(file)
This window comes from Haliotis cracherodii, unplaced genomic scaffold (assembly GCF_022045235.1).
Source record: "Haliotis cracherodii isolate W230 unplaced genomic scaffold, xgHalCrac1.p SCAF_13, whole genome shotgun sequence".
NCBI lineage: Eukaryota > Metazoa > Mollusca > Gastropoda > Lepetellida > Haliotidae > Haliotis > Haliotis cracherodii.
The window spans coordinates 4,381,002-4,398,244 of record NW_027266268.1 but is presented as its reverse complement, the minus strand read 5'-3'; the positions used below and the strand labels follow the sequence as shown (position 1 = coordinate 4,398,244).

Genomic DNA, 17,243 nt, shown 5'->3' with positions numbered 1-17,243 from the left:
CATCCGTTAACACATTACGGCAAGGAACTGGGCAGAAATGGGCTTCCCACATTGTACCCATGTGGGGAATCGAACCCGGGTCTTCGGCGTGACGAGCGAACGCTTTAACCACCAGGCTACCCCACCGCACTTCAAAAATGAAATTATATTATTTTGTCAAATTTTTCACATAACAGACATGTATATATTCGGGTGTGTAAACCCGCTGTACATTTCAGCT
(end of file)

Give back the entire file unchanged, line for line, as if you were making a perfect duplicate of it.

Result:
This window comes from Haliotis cracherodii, unplaced genomic scaffold (assembly GCF_022045235.1).
Source record: "Haliotis cracherodii isolate W230 unplaced genomic scaffold, xgHalCrac1.p SCAF_13, whole genome shotgun sequence".
NCBI lineage: Eukaryota > Metazoa > Mollusca > Gastropoda > Lepetellida > Haliotidae > Haliotis > Haliotis cracherodii.
The window spans coordinates 4,381,002-4,398,244 of record NW_027266268.1 but is presented as its reverse complement, the minus strand read 5'-3'; the positions used below and the strand labels follow the sequence as shown (position 1 = coordinate 4,398,244).

Genomic DNA, 17,243 nt, shown 5'->3' with positions numbered 1-17,243 from the left:
CATCCGTTAACACATTACGGCAAGGAACTGGGCAGAAATGGGCTTCCCACATTGTACCCATGTGGGGAATCGAACCCGGGTCTTCGGCGTGACGAGCGAACGCTTTAACCACCAGGCTACCCCACCGCACTTCAAAAATGAAATTATATTATTTTGTCAAATTTTTCACATAACAGACATGTATATATTCGGGTGTGTAAACCCGCTGTACATTTCAGCT